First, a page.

How has your musical journey led you to the creation of “The New Guy,” and what sets this project apart from your previous work?

The musical journey has been everything (laughs), ups, downs, left, right, depressing, exciting, and many things that have led me to decide to drop this EP this year. It got to a point in my career when a friend and former business partner who used to be in the game with me said he was mad at me and disappointed in me for still continuing in the music. Though the statement didn’t come off as offensive to me, I believe his reasons for such a statement are from a good place because I am not mainstream success yet, but we are heading there.

In this project, I was more open-minded with blending my lyrical prowess with melodic vibes to give the listeners a new part of me that I newly found.

Why is the EP titled The New Guy? Is it a response to MI’s The Guy?

You sabi me before? No. So to everyone who never knew me before now, I am obviously a New Guy. It has nothing to do with MI’s “The Guy.” I recorded the “New Guy” track long before MI dropped his album “The Guy,” and even though the EP title was during the final selection process, it has nothing to do with MI’s album.

Could you share some insights into your creative process? How do you approach crafting lyrics and beats that resonate with your audience?

My creative process is very flexible. Sometimes I get the beat before creating the song, sometimes I create the song before the beat. I write some on the spot, and I write some before the session. So, I am flexible with the process while trying to balance what I really have to say and what I think the people will like to hear.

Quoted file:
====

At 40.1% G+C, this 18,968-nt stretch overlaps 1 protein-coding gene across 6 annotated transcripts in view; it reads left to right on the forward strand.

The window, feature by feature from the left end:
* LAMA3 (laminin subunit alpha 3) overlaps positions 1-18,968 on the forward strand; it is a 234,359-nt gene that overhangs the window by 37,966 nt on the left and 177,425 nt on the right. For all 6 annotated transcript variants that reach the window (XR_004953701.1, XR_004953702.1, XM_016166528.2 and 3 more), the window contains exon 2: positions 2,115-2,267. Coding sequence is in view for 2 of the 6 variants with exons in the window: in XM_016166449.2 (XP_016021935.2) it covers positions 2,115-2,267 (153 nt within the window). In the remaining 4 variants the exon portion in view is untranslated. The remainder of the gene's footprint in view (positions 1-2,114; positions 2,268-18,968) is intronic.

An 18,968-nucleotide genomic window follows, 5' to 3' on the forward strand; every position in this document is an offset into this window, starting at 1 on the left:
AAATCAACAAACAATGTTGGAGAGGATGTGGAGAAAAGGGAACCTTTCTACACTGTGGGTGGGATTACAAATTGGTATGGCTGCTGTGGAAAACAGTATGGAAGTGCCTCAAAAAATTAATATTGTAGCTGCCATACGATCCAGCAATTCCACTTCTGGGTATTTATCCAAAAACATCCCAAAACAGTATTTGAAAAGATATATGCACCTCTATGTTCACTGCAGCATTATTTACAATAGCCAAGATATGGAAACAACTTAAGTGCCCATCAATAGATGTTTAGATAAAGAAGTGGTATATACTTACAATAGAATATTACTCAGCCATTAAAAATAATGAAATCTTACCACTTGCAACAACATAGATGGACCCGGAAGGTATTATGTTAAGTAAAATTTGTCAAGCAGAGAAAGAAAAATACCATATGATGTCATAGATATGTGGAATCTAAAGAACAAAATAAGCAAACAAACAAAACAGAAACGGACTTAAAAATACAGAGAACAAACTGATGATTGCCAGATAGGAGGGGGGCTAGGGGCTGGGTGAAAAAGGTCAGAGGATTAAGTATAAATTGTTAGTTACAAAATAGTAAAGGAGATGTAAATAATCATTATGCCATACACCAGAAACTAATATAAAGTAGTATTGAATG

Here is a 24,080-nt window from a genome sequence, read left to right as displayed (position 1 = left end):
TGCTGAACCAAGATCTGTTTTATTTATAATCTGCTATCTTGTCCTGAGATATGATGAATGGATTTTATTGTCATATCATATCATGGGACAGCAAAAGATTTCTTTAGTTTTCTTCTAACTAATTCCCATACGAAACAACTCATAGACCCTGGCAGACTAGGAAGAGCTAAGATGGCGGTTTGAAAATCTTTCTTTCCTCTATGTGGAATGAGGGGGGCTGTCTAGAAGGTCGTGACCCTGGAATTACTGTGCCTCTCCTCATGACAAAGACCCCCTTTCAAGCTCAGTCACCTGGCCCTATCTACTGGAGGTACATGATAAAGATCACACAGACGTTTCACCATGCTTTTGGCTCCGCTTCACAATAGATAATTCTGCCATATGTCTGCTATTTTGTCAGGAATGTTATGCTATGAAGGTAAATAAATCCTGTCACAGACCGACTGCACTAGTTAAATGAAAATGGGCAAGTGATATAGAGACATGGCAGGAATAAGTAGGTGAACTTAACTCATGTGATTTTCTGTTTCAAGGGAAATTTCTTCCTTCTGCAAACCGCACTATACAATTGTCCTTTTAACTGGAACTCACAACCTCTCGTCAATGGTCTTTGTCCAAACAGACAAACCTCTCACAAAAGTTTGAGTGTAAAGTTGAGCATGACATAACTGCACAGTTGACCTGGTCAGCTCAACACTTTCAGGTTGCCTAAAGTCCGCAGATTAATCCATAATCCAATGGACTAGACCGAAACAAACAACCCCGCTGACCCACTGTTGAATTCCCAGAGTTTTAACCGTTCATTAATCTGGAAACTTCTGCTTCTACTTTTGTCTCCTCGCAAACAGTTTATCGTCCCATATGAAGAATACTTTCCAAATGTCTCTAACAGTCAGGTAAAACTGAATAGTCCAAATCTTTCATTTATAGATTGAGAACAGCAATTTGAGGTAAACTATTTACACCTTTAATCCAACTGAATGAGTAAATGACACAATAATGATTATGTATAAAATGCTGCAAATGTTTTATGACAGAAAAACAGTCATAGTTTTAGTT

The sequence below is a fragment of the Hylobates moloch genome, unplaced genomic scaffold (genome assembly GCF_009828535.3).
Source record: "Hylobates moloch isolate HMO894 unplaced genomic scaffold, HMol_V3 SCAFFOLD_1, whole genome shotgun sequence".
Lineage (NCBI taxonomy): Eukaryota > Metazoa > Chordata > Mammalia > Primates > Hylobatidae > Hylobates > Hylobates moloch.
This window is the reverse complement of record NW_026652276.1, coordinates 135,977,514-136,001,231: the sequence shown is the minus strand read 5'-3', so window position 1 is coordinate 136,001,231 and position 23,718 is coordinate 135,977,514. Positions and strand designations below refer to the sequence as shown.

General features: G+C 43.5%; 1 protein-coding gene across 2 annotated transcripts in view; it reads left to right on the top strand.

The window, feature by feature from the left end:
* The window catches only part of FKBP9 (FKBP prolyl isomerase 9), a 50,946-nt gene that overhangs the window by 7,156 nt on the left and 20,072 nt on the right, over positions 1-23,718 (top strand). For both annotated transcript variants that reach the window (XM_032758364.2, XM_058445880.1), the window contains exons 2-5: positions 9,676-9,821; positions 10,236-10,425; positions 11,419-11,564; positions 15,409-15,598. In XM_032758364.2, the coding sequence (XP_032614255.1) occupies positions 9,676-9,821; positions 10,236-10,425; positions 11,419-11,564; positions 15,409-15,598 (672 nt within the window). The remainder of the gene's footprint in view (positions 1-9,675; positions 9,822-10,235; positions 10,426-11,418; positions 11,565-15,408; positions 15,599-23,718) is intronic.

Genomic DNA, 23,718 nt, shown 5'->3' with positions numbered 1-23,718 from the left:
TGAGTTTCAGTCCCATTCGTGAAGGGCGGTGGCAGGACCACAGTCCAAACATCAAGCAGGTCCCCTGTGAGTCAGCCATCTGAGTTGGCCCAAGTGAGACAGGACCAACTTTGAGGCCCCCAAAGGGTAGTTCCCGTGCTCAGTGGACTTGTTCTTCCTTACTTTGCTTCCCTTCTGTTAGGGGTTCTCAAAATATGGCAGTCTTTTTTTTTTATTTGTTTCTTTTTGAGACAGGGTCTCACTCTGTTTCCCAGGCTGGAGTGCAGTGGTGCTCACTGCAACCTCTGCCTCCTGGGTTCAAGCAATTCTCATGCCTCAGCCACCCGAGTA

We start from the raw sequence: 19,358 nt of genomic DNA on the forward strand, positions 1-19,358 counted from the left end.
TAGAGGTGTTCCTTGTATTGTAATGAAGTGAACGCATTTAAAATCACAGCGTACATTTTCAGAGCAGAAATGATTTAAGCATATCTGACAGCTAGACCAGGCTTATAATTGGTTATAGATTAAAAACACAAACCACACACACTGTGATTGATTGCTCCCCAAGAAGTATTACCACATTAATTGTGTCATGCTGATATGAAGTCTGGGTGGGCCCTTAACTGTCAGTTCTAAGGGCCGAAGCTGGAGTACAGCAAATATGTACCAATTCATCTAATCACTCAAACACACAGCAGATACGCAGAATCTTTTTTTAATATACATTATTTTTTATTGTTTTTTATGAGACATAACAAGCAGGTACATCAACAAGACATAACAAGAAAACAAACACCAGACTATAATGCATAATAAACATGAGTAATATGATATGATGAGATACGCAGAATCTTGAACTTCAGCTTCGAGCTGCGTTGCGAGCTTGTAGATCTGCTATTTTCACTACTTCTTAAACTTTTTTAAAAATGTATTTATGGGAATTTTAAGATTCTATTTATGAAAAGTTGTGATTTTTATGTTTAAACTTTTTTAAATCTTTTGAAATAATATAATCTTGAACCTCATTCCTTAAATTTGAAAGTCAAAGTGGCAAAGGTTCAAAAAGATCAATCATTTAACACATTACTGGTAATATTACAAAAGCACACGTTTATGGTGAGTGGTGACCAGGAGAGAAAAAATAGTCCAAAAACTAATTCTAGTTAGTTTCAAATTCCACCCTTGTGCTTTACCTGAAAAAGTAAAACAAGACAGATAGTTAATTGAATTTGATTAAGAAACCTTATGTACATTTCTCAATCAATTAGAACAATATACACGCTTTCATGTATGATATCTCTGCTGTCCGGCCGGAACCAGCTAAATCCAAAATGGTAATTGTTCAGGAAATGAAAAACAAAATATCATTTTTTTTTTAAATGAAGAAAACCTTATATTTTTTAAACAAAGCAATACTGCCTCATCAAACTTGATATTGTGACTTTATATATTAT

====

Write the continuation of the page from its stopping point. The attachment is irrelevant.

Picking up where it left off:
“The New Guy” suggests a fresh perspective. How are you pushing boundaries and experimenting with your sound to bring something unique to your listeners?

Considering the comments and suggestions of fans and listeners of my previous works, I tried some new things, and surprisingly, it was amazing. You should listen to the EP when it drops to find that out. I am proud of myself.

Collaboration often adds depth to the music. Can we expect any exciting features on your EP, and what do these collaborations bring to the project?

I featured amazing fast-rising artists and producers, like Janas XS and Austin Sinister aka Sinister Beats aka ChukwuChilly, who happens to be a producer everyone needs to pay attention to. He has produced tracks for Terry Tha Rapman, Lil Kesh, Ashake, Mohbad, Balloranking, and many more.

In today’s music landscape, how do you navigate between staying true to your artistic vision and adapting to evolving trends?

The reality is that “person wey never chop no fit survives this game” (laughs). So I am involved in a lot of businesses that help put food on my table while I try to blend my vision with the times to ensure I am musically relevant, not just to the Hip-hop community alone but to my variety of fans out there.